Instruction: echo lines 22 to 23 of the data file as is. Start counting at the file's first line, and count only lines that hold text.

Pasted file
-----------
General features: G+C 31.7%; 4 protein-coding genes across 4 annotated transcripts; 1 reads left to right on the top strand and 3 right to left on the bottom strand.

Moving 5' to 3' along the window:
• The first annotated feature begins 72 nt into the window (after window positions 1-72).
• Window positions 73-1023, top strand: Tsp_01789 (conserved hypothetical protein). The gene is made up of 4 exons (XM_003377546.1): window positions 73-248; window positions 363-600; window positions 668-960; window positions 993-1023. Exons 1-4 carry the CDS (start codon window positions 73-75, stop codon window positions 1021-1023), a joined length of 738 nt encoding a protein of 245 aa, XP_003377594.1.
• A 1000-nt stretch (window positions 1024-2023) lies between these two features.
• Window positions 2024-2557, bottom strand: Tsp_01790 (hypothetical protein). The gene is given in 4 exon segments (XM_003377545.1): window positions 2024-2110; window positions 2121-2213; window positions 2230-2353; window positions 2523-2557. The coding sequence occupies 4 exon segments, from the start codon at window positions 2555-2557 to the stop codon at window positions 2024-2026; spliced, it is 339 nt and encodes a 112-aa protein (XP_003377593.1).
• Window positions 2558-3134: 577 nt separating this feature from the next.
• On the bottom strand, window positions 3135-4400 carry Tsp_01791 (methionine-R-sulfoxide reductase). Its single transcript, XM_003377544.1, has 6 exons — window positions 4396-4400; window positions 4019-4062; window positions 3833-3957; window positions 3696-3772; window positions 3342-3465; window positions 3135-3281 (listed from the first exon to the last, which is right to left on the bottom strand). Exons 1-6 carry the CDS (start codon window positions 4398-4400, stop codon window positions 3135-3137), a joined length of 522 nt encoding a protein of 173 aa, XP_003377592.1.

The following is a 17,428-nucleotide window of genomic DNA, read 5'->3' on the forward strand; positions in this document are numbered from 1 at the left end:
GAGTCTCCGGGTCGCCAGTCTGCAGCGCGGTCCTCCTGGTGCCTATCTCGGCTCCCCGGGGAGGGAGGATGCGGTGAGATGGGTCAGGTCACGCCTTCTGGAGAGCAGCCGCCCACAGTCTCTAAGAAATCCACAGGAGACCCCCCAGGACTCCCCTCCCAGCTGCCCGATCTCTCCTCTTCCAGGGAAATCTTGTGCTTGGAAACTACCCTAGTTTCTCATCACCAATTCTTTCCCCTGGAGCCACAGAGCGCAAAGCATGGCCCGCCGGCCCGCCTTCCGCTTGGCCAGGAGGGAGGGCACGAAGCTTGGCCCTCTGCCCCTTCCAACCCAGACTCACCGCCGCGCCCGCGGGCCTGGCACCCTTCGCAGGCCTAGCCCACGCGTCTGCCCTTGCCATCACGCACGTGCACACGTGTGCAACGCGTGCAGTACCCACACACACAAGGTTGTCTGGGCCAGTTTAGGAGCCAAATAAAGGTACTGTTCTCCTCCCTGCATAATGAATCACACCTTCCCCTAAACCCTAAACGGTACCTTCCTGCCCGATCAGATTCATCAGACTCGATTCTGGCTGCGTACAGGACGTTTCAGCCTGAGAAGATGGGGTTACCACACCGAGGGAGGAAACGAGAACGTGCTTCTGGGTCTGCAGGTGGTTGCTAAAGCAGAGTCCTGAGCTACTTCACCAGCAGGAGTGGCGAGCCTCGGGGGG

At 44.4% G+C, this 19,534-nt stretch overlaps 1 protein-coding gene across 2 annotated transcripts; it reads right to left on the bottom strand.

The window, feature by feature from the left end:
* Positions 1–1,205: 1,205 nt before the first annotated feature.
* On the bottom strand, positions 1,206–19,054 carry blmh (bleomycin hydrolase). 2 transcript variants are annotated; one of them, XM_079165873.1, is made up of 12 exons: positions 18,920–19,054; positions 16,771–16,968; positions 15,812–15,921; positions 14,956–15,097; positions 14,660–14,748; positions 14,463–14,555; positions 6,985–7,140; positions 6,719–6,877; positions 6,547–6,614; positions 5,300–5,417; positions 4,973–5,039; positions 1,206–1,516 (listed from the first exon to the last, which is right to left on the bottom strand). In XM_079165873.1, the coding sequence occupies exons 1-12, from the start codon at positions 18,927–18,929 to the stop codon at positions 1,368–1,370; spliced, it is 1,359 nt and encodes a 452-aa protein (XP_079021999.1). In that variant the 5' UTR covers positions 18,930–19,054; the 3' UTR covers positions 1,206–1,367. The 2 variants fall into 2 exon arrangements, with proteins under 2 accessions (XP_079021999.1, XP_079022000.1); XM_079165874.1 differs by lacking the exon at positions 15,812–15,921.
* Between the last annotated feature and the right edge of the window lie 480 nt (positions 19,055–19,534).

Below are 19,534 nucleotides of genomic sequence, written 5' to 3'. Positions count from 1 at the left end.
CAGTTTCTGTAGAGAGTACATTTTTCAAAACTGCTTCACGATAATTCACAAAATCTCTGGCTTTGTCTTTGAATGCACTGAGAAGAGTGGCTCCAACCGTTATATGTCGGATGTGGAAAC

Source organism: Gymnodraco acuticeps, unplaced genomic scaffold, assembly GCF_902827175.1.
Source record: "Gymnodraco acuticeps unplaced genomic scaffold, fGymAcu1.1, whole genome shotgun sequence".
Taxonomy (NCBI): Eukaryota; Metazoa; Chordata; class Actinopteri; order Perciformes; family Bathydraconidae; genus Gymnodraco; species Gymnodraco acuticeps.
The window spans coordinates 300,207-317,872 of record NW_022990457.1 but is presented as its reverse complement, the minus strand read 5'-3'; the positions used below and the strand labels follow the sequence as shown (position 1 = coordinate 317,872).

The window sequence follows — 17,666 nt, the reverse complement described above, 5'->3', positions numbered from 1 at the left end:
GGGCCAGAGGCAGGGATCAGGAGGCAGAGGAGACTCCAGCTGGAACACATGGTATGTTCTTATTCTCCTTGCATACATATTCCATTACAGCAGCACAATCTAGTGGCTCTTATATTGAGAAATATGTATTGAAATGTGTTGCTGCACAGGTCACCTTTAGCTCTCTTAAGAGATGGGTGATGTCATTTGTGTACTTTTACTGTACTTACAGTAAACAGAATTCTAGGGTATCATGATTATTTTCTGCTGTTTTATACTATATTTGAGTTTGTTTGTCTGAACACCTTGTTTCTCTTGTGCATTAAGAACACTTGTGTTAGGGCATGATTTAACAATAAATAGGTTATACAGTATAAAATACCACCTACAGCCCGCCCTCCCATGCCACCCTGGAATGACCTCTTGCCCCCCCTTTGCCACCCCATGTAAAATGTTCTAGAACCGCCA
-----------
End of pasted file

The window sequence follows — 17,666 nt, the reverse complement described above, 5'->3', positions numbered from 1 at the left end:
GGGCCAGAGGCAGGGATCAGGAGGCAGAGGAGACTCCAGCTGGAACACATGGTATGTTCTTATTCTCCTTGCATACATATTCCATTACAGCAGCACAATCTAGTGGCTCTTATATTGAGAAATATGTATTGAAATGTGTTGCTGCACAGGTCACCTTTAGCTCTCTTAAGAGATGGGTGATGTCATTTGTGTACTTTTACTGTACTTACAGTAAACAGAATTCTAGGGTATCATGATTATTTTCTGCTGTTTTATACTATATTTGAGTTTGTTTGTCTGAACACCTTGTTTCTCTTGTGCATTAAGAACACTTGTGTTAGGGCATGATTTAACAATAAATAGGTTATACAGTATAAAATACCACCTACAGCCCGCCCTCCCATGCCACCCTGGAATGACCTCTTGCCCCCCCTTTGCCACCCCATGTAAAATGTTCTAGAACCGCCA